Does the growing industry-wide participation in the Core Infrastructure Initiative mean that it still makes sense...
from a security perspective to incorporate OpenSSL into our applications?
The first thing any enterprise that uses OpenSSL needs to do is ensure any affected applications are upgraded so that they are using the latest version of OpenSSL (which no longer contains the Heartbleed flaw). Those with certificates vulnerable to the Heartbleed bug should ask their certificate authority how compromised keys can be revoked and new certificates issued. Those who issue self-signed certificates should revoke and reissue them as soon as they have upgraded their OpenSSL software. Longer term, enterprises need to assess whether continuing to use OpenSSL is the best way forward.
The quality of open source software depends on a knowledgeable and active community of developers who work following a clear policy that covers how contributions are evaluated and included and how errors and problems are handled. The open source Linux operating system, for example, benefits from improvements and fixes from developers around the world contributing changes at a rate of nine per hour.
Although OpenSSL is widely deployed, it turns out it hasn't been widely supported. The OpenSSL project has been surviving on around $2,000 a year in donations with one full-time employee. This is nowhere near enough resources to properly sustain such complex software, and ongoing reviews of the OpenSSL code show that it was becoming bloated and poorly maintained. The Heartbleed flaw didn't occur because OpenSSL is open source; it happened because the project didn't receive the support it needed.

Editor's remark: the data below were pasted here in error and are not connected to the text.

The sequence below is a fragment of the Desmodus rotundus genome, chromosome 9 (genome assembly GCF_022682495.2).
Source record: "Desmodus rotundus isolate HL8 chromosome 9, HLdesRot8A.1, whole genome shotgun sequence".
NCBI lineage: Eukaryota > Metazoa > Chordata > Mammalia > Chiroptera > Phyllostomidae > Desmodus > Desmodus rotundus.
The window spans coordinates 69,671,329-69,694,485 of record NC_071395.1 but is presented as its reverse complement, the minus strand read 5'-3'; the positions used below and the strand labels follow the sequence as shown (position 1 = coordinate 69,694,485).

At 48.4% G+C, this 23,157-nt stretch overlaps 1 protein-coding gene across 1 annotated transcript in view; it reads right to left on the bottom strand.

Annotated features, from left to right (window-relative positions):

In response to these revelations, the Linux Foundation has set up the Core Infrastructure Initiative (CII) to fund and support free and open-source software projects that are critical to the functioning of the Internet and other major information systems. The companies that have joined this initiative include Amazon Web Services, Cisco, Dell, Facebook, Google, IBM, Intel, Microsoft, NetApp and VMware. Each is pledging $100,000 a year for the next three years.
OpenSSL will be one of the first software projects to receive CII funding to provide compensation to developers who will work full time, conduct reviews and security audits, deploy test infrastructure and facilitate travel and face-to-face meetings among developers. While this funding will invariably help improve the OpenSSL code, remember that it will take time. Those using OpenSSL should bring their applications up to date whenever new versions are released.
Enterprises that need an actively supported cryptographic library have limited choices: Microsoft's Cryptography API: Next Generation (CNG) and GNU Crypto for Java are the only obvious options. Alternately, OpenBSD founder Theo de Raadt has started a fork of OpenSSL as a potential replacement; LibreSSL is supported financially by the OpenBSD Foundation and OpenBSD Project. However, it will only be offered for the OpenBSD operating system until the code and a stable commitment of further funding are in place.
The key lesson enterprises should learn from Heartbleed is that they can't rely on someone else's assurance that the software securing their key data is in fact secure. Security teams need to conduct their own risk assessment and test that the code or component is secure against the most common and pertinent threats their applications face. Bugs in software are a fact of life, so enterprises that make use of open source libraries should strongly consider contributing to the projects that maintain them. It is a lot cheaper than funding an in-house team of cryptographers or recovering from vulnerabilities such as Heartbleed.
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